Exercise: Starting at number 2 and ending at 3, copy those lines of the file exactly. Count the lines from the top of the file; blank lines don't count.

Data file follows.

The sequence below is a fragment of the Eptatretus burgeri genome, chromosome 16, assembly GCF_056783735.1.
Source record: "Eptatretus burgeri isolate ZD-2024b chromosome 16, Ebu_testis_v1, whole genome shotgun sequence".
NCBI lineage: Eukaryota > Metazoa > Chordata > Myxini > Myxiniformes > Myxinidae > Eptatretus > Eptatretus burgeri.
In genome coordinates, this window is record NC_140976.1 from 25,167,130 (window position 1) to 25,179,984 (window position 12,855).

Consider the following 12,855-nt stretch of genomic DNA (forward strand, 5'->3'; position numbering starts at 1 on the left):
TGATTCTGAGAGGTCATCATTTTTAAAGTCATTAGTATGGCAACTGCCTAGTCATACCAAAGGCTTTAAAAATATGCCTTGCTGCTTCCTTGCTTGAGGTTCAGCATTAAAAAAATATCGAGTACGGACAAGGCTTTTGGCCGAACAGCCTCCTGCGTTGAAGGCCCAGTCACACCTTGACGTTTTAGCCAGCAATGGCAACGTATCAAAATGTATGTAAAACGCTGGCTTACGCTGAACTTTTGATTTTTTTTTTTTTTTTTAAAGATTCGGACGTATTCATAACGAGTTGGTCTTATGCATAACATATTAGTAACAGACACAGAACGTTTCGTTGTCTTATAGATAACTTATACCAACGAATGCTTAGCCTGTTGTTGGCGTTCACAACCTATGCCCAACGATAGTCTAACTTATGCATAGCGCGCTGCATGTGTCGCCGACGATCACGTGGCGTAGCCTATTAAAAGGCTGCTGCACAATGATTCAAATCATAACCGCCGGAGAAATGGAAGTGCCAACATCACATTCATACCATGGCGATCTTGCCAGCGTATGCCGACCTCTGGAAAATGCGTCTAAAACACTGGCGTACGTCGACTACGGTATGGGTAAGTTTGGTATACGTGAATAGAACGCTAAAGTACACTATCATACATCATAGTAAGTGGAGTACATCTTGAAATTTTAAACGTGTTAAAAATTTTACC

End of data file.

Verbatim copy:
Source record: "Eptatretus burgeri isolate ZD-2024b chromosome 16, Ebu_testis_v1, whole genome shotgun sequence".
NCBI lineage: Eukaryota > Metazoa > Chordata > Myxini > Myxiniformes > Myxinidae > Eptatretus > Eptatretus burgeri.